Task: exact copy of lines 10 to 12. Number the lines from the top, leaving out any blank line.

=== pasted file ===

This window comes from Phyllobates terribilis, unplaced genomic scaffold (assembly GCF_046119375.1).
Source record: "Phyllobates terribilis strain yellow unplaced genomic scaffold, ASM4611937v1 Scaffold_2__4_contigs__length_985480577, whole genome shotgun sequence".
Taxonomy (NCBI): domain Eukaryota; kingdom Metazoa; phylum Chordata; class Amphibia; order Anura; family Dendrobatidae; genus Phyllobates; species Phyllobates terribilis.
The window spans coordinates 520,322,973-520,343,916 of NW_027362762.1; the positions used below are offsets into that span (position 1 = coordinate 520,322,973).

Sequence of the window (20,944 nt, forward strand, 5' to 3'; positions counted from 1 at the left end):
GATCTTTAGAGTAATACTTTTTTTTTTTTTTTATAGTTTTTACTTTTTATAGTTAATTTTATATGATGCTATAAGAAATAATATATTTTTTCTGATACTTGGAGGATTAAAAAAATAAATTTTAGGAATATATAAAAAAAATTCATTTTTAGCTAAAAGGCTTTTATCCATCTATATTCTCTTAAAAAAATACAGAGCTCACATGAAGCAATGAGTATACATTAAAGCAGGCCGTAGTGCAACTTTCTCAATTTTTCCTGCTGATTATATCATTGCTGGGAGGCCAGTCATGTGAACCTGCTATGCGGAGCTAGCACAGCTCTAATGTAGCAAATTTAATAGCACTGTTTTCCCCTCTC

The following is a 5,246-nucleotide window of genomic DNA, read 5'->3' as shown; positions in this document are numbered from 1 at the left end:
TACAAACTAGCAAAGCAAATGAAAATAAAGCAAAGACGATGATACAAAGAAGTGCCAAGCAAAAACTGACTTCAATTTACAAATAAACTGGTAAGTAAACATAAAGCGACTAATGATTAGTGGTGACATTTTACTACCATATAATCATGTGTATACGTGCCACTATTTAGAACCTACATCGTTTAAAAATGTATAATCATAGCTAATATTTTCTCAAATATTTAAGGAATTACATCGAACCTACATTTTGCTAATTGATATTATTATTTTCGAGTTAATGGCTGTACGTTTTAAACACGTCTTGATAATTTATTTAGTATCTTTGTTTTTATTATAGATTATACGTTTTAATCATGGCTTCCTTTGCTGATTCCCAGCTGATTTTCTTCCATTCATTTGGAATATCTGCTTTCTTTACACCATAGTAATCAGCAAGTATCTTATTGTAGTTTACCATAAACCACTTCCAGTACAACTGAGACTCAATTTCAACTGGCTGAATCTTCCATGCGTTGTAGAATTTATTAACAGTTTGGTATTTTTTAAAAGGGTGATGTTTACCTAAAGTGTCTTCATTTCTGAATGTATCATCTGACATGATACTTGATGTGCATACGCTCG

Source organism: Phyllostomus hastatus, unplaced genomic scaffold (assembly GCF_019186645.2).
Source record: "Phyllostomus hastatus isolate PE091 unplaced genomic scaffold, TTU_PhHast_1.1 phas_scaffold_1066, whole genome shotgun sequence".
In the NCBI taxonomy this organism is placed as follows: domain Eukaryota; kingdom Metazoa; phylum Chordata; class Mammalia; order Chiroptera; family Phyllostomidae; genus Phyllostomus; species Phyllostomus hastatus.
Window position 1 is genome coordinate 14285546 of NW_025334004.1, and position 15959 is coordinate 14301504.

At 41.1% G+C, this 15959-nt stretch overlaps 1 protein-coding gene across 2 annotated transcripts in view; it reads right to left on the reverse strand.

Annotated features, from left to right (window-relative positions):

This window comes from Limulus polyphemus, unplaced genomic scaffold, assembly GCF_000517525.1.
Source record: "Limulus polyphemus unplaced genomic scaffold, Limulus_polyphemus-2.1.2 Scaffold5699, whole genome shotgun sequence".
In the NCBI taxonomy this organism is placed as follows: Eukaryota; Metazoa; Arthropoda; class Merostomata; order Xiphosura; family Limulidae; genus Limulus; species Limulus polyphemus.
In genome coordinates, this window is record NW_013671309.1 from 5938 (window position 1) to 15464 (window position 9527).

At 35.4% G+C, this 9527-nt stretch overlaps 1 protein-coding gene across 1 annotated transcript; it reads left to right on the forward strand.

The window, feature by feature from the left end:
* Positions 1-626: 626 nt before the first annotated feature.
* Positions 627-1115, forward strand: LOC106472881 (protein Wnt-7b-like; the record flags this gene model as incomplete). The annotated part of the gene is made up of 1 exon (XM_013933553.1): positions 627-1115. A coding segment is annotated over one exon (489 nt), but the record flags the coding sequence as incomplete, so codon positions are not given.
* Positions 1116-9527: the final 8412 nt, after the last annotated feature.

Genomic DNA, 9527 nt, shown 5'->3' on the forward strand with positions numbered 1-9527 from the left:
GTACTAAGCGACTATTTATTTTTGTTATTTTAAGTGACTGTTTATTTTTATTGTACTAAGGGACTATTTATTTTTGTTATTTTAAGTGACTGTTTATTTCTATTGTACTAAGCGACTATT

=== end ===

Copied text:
Source record: "Phyllostomus hastatus isolate PE091 unplaced genomic scaffold, TTU_PhHast_1.1 phas_scaffold_1066, whole genome shotgun sequence".
In the NCBI taxonomy this organism is placed as follows: domain Eukaryota; kingdom Metazoa; phylum Chordata; class Mammalia; order Chiroptera; family Phyllostomidae; genus Phyllostomus; species Phyllostomus hastatus.
Window position 1 is genome coordinate 14285546 of NW_025334004.1, and position 15959 is coordinate 14301504.